We aimed to catch the short good weather window and sacrificed a day of driving to be able to see the sun hitting the ice and water in the lagoon. The forecast was promising storm approaching from the East the same night.

Svartifoss is a waterfall located in Skaftafell in Vatnajökull National Park. This was one of the big misses of my 2010 Iceland  bike trip and I wanted to see it this time unconditionally. It's said that the hike to the falls takes about 1.5h both ways. 

After the long drive to see the Ice lagoon the same day, we decided to give it a go and squeeze the trip to Svartifoss the same day in the afternoon. The storm clouds were already well visible on the horizon, so postponing the hike to the next day would be pushing the luck too far.

With some energy in our legs saved during the drive, we managed to get to the waterfall in a much shorter time than expected and therefore had still plenty of daylight time to enjoy 🙂

I have to admit that from all the pictures I've seen before, I imagined Svartifoss to be much bigger... It's still very impressive though. Who says that size matters?

Reynisfjara - black beach close to Vik is a popular tourist destination as it offers views to both Reynisdrangar and Dyrhólaey. Not many people seem to pay much attention to the beautiful rock formations on the side of the beach...


Basalt columns are a persistent piece of the landscape in the southern Iceland. You can find them at the well-marked sites like Skaftafell Park, Reynisfjara, Dverghamrar, but also along the road if you pay attention to the surrounding cliffs.

Columnar basalt is formed when lava flow gets cooled and contraction forces build up. Cracks then form horizontally and the extensive fracture network that develops results in the six-sided formation of the columns.

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Nepal – the high mountain dream

Nepal - the high mountain dream

Nepal has always been on my list of ’must dos’. 8-kilometer high peaks over the head and villages hidden in deep mountain valleys…
In reality, Nepal is becoming more and more popular destination for all kinds of people and it is not exclusive to high-mountain climbers expeditions anymore. Hikers, backpackers and tourists swarm over the mountains. The most popular hikes, like Annapurna circuit or Everest base camp are the mainstream touristic routes with all the infrastructure in place: hotels and restaurants are ready to serve thousands of people every year.

It is hard or even close to impossible to find peaceful and deserted trails. Only the highest and most unwelcoming peaks are free from the crowds. Attacking these summits is not something I am ready or keen on taking up though.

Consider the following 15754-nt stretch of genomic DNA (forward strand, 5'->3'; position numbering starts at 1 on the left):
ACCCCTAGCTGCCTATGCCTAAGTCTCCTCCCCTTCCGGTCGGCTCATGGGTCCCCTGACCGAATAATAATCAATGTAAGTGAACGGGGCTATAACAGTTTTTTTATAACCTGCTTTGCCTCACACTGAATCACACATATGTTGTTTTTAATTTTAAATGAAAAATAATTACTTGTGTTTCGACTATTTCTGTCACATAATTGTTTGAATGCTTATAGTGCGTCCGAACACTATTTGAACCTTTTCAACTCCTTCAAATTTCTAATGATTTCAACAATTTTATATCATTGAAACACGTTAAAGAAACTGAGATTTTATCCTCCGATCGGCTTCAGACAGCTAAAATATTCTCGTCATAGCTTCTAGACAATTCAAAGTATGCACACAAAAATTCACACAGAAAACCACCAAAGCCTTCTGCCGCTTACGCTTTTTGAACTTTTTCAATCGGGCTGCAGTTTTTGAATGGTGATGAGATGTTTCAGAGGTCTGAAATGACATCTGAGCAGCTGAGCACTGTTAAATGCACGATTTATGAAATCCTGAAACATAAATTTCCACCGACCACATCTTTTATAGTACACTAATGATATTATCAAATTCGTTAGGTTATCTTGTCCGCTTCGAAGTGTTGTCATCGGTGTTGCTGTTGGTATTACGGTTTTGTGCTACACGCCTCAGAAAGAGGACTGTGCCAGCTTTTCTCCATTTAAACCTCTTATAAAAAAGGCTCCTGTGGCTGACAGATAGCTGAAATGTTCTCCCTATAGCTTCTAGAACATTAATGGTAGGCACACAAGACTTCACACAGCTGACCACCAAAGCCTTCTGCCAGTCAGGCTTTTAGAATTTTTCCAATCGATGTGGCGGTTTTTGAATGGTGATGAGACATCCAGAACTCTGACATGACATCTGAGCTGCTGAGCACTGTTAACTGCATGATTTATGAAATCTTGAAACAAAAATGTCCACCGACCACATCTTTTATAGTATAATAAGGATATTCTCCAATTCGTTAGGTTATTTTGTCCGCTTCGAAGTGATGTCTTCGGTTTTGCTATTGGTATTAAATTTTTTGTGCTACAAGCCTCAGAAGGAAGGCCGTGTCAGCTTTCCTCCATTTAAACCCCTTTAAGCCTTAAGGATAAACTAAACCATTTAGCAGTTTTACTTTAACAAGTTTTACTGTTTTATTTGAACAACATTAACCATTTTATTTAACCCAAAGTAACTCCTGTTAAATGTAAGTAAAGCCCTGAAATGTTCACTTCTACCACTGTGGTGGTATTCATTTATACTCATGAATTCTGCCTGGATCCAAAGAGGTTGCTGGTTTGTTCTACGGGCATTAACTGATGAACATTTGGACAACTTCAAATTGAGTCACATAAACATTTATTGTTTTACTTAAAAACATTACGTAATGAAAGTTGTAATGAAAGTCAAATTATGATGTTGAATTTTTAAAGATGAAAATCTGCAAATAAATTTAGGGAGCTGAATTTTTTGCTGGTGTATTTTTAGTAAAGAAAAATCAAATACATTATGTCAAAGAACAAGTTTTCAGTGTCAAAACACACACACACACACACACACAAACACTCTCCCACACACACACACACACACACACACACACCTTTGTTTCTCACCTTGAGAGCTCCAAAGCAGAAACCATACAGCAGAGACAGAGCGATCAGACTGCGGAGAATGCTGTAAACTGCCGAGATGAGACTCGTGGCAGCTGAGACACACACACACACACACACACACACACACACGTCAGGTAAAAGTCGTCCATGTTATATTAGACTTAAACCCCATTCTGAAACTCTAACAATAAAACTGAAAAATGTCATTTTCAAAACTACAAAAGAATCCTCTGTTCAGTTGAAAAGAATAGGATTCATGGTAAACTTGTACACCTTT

When planning my first trip to Nepal, I tried to aim for a trail that would take approximately 3 weeks and provide me with as authentic Himalayan experience as possible.
After digging through the endless list of hikes and trips, the choice for the first trip to the great mountains was made: Manaslu circuit with Tsum Valley extension.

Why Manaslu?

  • The views are fantastic! (but I guess this is the case for any Himalayan trip you choose)
  • Manaslu offers a trip long enough to be worth a fly to Nepal. Let's be honest - not many of us are willing to pay the expensive ticket and spend a week or less hiking 🙂
  • The highest passage goes through Larka Pass (5160m), which is high enough to get the feeling of high mountain adventure, but still well achievable
  • It is not TOO overcrowded with tourists
  • It gives you a more authentic experience than the most popular trails
  • Tsum Valley (it can be a separate trip or an extension to the Manaslu circuit) is a very special place, quite separated from the main route, which gives it a more spiritual touch and gives opportunity to experience the simplicity of small mountain villages with local tribes running simple lodges


Organizing the trip

Independent trekking is possible and very achievable on the most popular paths like Annapurna, Everest Base Camp trek or Langtang, as the paths are well marked and infrastructure in place. Other treks are more complicated to do on your own and may require a guide or porter-guide who will help sort out the permissions and work as a translator, where locals do not speak English. They can also become very nice companions on a long trip - just like ours did 🙂

  • You can book the trek via the Internet from your home if you want to save time in Kathmandu, but this is a more expensive option
  • Kathmandu is bursting with trekking companies, so if you can spare a day or two, you can find one that fits your purpose